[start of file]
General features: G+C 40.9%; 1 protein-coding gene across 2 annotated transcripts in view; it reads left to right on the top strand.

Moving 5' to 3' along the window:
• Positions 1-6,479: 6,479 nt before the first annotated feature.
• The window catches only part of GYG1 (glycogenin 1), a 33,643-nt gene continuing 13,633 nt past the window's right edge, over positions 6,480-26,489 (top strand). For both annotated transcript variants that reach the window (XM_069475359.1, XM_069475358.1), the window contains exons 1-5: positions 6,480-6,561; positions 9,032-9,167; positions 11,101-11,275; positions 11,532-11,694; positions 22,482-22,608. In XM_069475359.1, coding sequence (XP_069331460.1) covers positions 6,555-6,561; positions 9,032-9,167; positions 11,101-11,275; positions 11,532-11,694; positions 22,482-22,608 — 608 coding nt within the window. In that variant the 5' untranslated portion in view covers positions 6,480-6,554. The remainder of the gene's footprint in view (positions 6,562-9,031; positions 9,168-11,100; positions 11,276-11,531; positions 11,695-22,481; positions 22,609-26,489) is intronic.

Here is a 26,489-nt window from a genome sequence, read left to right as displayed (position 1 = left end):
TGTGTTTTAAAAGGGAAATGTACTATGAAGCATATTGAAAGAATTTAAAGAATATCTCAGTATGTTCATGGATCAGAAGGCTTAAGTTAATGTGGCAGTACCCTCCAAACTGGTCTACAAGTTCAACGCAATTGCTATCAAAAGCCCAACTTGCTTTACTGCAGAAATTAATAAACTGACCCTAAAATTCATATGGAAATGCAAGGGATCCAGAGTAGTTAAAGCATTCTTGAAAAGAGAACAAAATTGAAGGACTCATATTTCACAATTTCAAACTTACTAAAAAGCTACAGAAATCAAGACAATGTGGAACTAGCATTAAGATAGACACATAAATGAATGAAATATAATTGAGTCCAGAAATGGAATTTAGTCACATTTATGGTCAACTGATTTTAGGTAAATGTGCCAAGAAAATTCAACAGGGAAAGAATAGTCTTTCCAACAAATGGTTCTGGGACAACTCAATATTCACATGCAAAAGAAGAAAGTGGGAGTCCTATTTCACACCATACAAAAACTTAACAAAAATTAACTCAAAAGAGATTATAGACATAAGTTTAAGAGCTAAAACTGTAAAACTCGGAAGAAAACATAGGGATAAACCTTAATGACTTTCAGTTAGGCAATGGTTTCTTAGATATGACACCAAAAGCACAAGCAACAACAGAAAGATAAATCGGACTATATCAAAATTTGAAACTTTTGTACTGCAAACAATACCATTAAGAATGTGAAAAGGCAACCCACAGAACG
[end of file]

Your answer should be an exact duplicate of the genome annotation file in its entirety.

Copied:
General features: G+C 40.9%; 1 protein-coding gene across 2 annotated transcripts in view; it reads left to right on the top strand.

Moving 5' to 3' along the window:
• Positions 1-6,479: 6,479 nt before the first annotated feature.
• The window catches only part of GYG1 (glycogenin 1), a 33,643-nt gene continuing 13,633 nt past the window's right edge, over positions 6,480-26,489 (top strand). For both annotated transcript variants that reach the window (XM_069475359.1, XM_069475358.1), the window contains exons 1-5: positions 6,480-6,561; positions 9,032-9,167; positions 11,101-11,275; positions 11,532-11,694; positions 22,482-22,608. In XM_069475359.1, coding sequence (XP_069331460.1) covers positions 6,555-6,561; positions 9,032-9,167; positions 11,101-11,275; positions 11,532-11,694; positions 22,482-22,608 — 608 coding nt within the window. In that variant the 5' untranslated portion in view covers positions 6,480-6,554. The remainder of the gene's footprint in view (positions 6,562-9,031; positions 9,168-11,100; positions 11,276-11,531; positions 11,695-22,481; positions 22,609-26,489) is intronic.

Here is a 26,489-nt window from a genome sequence, read left to right as displayed (position 1 = left end):
TGTGTTTTAAAAGGGAAATGTACTATGAAGCATATTGAAAGAATTTAAAGAATATCTCAGTATGTTCATGGATCAGAAGGCTTAAGTTAATGTGGCAGTACCCTCCAAACTGGTCTACAAGTTCAACGCAATTGCTATCAAAAGCCCAACTTGCTTTACTGCAGAAATTAATAAACTGACCCTAAAATTCATATGGAAATGCAAGGGATCCAGAGTAGTTAAAGCATTCTTGAAAAGAGAACAAAATTGAAGGACTCATATTTCACAATTTCAAACTTACTAAAAAGCTACAGAAATCAAGACAATGTGGAACTAGCATTAAGATAGACACATAAATGAATGAAATATAATTGAGTCCAGAAATGGAATTTAGTCACATTTATGGTCAACTGATTTTAGGTAAATGTGCCAAGAAAATTCAACAGGGAAAGAATAGTCTTTCCAACAAATGGTTCTGGGACAACTCAATATTCACATGCAAAAGAAGAAAGTGGGAGTCCTATTTCACACCATACAAAAACTTAACAAAAATTAACTCAAAAGAGATTATAGACATAAGTTTAAGAGCTAAAACTGTAAAACTCGGAAGAAAACATAGGGATAAACCTTAATGACTTTCAGTTAGGCAATGGTTTCTTAGATATGACACCAAAAGCACAAGCAACAACAGAAAGATAAATCGGACTATATCAAAATTTGAAACTTTTGTACTGCAAACAATACCATTAAGAATGTGAAAAGGCAACCCACAGAACG